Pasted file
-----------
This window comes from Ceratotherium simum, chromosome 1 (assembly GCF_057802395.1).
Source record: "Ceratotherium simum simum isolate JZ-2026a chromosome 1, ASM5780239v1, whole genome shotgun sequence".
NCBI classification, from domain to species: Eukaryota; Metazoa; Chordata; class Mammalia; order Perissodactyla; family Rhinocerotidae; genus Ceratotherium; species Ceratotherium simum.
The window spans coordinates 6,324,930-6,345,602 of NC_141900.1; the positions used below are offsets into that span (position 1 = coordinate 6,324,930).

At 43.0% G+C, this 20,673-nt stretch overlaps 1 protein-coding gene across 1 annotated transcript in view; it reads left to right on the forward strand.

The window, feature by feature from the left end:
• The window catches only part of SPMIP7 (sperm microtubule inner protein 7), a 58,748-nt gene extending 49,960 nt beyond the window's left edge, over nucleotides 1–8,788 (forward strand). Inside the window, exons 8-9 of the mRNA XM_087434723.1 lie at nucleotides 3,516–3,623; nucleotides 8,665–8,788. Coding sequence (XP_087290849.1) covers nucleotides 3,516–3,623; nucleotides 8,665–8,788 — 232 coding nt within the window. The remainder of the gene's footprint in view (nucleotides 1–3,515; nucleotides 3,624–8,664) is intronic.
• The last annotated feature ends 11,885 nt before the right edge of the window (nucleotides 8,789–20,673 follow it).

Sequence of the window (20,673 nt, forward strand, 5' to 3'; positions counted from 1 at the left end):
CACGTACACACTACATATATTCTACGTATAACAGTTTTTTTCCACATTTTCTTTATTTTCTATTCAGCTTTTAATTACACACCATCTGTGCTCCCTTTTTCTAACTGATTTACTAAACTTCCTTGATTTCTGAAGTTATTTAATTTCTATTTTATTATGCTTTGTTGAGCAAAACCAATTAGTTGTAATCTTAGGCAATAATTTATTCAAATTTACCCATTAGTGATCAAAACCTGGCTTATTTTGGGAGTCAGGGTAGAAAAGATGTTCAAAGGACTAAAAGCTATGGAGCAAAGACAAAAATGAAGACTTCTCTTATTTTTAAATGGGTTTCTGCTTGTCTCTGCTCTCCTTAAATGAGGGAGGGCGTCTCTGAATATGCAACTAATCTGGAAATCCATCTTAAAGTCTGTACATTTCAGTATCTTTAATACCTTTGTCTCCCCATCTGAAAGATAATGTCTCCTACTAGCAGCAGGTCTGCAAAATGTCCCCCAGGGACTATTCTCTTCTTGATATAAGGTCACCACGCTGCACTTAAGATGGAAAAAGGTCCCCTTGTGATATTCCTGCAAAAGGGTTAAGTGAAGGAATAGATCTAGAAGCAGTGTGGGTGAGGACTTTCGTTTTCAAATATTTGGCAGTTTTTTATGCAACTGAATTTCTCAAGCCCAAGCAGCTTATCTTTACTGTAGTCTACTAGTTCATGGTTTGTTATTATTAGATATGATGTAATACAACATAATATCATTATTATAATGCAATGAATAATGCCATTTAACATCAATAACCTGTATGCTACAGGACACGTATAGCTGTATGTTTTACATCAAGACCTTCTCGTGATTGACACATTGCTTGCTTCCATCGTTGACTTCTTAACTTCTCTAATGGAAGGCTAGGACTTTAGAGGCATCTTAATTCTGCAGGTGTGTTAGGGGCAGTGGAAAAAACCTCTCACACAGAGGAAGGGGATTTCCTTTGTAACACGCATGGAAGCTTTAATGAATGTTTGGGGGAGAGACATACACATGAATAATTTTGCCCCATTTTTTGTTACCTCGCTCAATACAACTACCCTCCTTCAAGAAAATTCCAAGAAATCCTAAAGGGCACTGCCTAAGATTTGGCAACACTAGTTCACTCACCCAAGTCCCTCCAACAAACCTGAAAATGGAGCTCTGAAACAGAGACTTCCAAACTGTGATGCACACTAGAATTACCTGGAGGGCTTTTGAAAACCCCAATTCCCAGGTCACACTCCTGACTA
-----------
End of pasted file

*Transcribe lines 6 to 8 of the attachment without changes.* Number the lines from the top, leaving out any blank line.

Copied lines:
The window, feature by feature from the left end:
• The window catches only part of SPMIP7 (sperm microtubule inner protein 7), a 58,748-nt gene extending 49,960 nt beyond the window's left edge, over nucleotides 1–8,788 (forward strand). Inside the window, exons 8-9 of the mRNA XM_087434723.1 lie at nucleotides 3,516–3,623; nucleotides 8,665–8,788. Coding sequence (XP_087290849.1) covers nucleotides 3,516–3,623; nucleotides 8,665–8,788 — 232 coding nt within the window. The remainder of the gene's footprint in view (nucleotides 1–3,515; nucleotides 3,624–8,664) is intronic.
• The last annotated feature ends 11,885 nt before the right edge of the window (nucleotides 8,789–20,673 follow it).